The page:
In summary, the spatial variability in the hydrocarbons appears to have three causes: 1) small-scale and short-lived variation caused by stratospheric mixing (and potentially wave activity); which strongly affects species with large vertical gradients in abundance; 2) large-scale upwelling at the equator and downwelling at the poles generate gradients that are determined by the balance between the chemical timescale and the global circulation timescale (Conrath et al., 1990); and 3) variable production via ion-neutral chemistry in the polar regions as described by e.g. Sinclair et al. (2017), followed by advection to lower latitudes.

6 Summary

We have analysed NASA IRTF TEXES observations obtained between 2012 and 2017. We made four distinct hypotheses about the distribution and temporal evolution of acetylene and ethane: three that are invariant with time, but have a flat (A), symmetric (B) and asymmetric (C) distribution about the equator, with the last hypothesis being that they vary across all latitudes with time.

The TEXES data supports the hypothesis that acetylene is best described by an asymmetric distribution about the equator, that varies with time. Ethane, in contrast, is symmetric about the equator and does not vary with significantly with time, although there is some localised variability at mid-latitudes whose source is uncertain.

We suggest that the change in the abundance distribution of acetylene is driven by stratospheric waves that mix acetylene-rich air to lower altitudes. The differences between the distributions of acetylene, which increases towards the equator, and ethane, which increases towards the pole, is likely linked to their different chemical lifetimes. Acetylene is only short lived (hundreds of days), so does not serve as a tracer of longer timescale dynamics. Ethane has a very long lifetime (hundreds of years), and is re-distributed by equator-to-pole transport that occur over very long timescales.

7 Acknowledgements

This work was supported by the UK Science and Technology Facilities Council (STFC) Grant ST/N000749/1 for Melin. Fletcher was supported by a Royal Society Research Fellowship at the University of Leicester. Melin, Greathouse, Giles, Fletcher and Orton are Visiting Astronomers at the Infrared Telescope Facility, which is operated by the University of Hawaii under contract NNH14CK55B with the National Aeronautics and Space Administration.

References

  • Conrath et al. (1990) Conrath, B.J., Gierasch, P.J., Leroy, S.S., 1990. Temperature and circulation in the stratosphere of the outer planets. Icarus 83, 255–281. doi:10.1016/0019-1035(90)90068-K.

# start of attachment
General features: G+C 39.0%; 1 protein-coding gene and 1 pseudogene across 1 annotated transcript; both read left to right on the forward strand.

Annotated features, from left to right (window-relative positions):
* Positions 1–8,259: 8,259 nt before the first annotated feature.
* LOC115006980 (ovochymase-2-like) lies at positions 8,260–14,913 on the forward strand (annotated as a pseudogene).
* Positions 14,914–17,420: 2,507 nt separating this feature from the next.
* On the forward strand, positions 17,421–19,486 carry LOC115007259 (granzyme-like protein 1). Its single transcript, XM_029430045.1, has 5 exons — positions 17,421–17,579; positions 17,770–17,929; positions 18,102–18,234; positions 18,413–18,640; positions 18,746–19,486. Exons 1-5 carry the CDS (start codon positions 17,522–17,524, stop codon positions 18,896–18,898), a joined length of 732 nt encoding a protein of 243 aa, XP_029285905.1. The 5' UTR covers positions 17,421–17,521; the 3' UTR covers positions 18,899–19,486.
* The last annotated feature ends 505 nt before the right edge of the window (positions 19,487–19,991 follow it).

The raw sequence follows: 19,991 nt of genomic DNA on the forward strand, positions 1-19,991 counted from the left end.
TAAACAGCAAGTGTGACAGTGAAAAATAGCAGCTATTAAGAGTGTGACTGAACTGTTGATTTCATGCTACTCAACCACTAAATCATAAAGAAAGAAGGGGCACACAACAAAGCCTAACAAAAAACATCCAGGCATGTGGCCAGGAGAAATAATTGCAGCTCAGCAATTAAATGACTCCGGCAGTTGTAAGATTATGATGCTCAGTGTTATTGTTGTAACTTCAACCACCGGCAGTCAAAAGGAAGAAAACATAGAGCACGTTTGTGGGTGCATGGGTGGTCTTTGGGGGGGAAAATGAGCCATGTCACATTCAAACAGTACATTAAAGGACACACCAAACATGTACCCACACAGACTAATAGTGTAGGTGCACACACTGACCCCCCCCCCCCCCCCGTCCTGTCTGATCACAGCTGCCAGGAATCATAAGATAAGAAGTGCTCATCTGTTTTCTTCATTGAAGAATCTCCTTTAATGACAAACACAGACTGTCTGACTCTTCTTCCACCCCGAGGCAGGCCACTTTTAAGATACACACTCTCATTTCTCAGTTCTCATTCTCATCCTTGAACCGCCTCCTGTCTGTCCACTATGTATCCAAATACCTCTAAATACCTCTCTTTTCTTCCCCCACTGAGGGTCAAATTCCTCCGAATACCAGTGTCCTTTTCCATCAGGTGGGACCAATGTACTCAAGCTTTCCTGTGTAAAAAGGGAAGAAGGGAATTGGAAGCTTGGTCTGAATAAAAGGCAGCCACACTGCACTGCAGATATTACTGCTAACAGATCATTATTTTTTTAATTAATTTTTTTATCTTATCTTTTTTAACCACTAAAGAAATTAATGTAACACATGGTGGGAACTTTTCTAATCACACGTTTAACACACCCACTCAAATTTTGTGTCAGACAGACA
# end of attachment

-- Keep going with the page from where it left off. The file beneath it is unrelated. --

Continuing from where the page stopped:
• Cosentino, et al. (accepted) Cosentino, et al., accepted. New Observations and Modeling of Juptier’s Quasi-Quadrennial Oscillation. JGR Planets .
  • Flasar et al. (2004a) Flasar, F.M., Kunde, V.G., Abbas, M.M., Achterberg, R.K., Ade, P., Barucci, A., Bézard, B., Bjoraker, G.L., Brasunas, J.C., Calcutt, S., Carlson, R., Césarsky, C.J., Conrath, B.J., Coradini, A., Courtin, R., Coustenis, A., Edberg, S., Edgington, S., Ferrari, C., Fouchet, T., Gautier, D., Gierasch, P.J., Grossman, K., Irwin, P., Jennings, D.E., Lellouch, E., Mamoutkine, A.A., Marten, A., Meyer, J.P., Nixon, C.A., Orton, G.S., Owen, T.C., Pearl, J.C., Prangé, R., Raulin, F., Read, P.L., Romani, P.N., Samuelson, R.E., Segura, M.E., Showalter, M.R., Simon-Miller, A.A., Smith, M.D., Spencer, J.R., Spilker, L.J., Taylor, F.W., 2004a. Exploring The Saturn System In The Thermal Infrared: The Composite Infrared Spectrometer. Space Sci. Rev. 115, 169–297. doi:10.1007/s11214-004-1454-9.
  • Flasar et al. (2004b) Flasar, F.M., Kunde, V.G., Achterberg, R.K., Conrath, B.J., Simon-Miller, A.A., Nixon, C.A., Gierasch, P.J., Romani, P.N., Bézard, B., Irwin, P., Bjoraker, G.L., Brasunas, J.C., Jennings, D.E., Pearl, J.C., Smith, M.D., Orton, G.S., Spilker, L.J., Carlson, R., Calcutt, S.B., Read, P.L., Taylor, F.W., Parrish, P., Barucci, A., Courtin, R., Coustenis, A., Gautier, D., Lellouch, E., Marten, A., Prangé, R., Biraud, Y., Fouchet, T., Ferrari, C., Owen, T.C., Abbas, M.M., Samuelson, R.E., Raulin, F., Ade, P., Césarsky, C.J., Grossman, K.U., Coradini, A., 2004b. An intense stratospheric jet on Jupiter. Nature 427, 132–135. doi:10.1038/nature02142.